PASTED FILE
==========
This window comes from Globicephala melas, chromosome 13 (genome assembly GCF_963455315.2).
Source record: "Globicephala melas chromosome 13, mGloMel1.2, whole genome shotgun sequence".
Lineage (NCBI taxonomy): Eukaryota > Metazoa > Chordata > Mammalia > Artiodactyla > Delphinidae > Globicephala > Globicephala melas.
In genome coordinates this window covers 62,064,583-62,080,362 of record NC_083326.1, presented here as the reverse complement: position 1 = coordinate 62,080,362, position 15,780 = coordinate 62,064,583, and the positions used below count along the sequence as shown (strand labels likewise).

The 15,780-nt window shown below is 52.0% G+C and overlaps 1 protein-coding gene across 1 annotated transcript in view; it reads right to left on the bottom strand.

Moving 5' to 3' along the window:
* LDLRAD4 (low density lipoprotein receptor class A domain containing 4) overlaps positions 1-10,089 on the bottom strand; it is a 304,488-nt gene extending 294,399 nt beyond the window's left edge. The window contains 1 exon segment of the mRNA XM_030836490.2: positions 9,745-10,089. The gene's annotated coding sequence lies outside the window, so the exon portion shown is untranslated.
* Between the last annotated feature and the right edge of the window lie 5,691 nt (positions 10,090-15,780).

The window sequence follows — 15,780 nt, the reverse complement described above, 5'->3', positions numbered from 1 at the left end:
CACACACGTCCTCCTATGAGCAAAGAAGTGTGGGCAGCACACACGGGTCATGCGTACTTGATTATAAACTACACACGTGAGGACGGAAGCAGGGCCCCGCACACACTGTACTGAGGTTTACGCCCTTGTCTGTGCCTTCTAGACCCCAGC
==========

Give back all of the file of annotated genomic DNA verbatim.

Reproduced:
This window comes from Globicephala melas, chromosome 13 (genome assembly GCF_963455315.2).
Source record: "Globicephala melas chromosome 13, mGloMel1.2, whole genome shotgun sequence".
Lineage (NCBI taxonomy): Eukaryota > Metazoa > Chordata > Mammalia > Artiodactyla > Delphinidae > Globicephala > Globicephala melas.
In genome coordinates this window covers 62,064,583-62,080,362 of record NC_083326.1, presented here as the reverse complement: position 1 = coordinate 62,080,362, position 15,780 = coordinate 62,064,583, and the positions used below count along the sequence as shown (strand labels likewise).

The 15,780-nt window shown below is 52.0% G+C and overlaps 1 protein-coding gene across 1 annotated transcript in view; it reads right to left on the bottom strand.

Moving 5' to 3' along the window:
* LDLRAD4 (low density lipoprotein receptor class A domain containing 4) overlaps positions 1-10,089 on the bottom strand; it is a 304,488-nt gene extending 294,399 nt beyond the window's left edge. The window contains 1 exon segment of the mRNA XM_030836490.2: positions 9,745-10,089. The gene's annotated coding sequence lies outside the window, so the exon portion shown is untranslated.
* Between the last annotated feature and the right edge of the window lie 5,691 nt (positions 10,090-15,780).

The window sequence follows — 15,780 nt, the reverse complement described above, 5'->3', positions numbered from 1 at the left end:
CACACACGTCCTCCTATGAGCAAAGAAGTGTGGGCAGCACACACGGGTCATGCGTACTTGATTATAAACTACACACGTGAGGACGGAAGCAGGGCCCCGCACACACTGTACTGAGGTTTACGCCCTTGTCTGTGCCTTCTAGACCCCAGC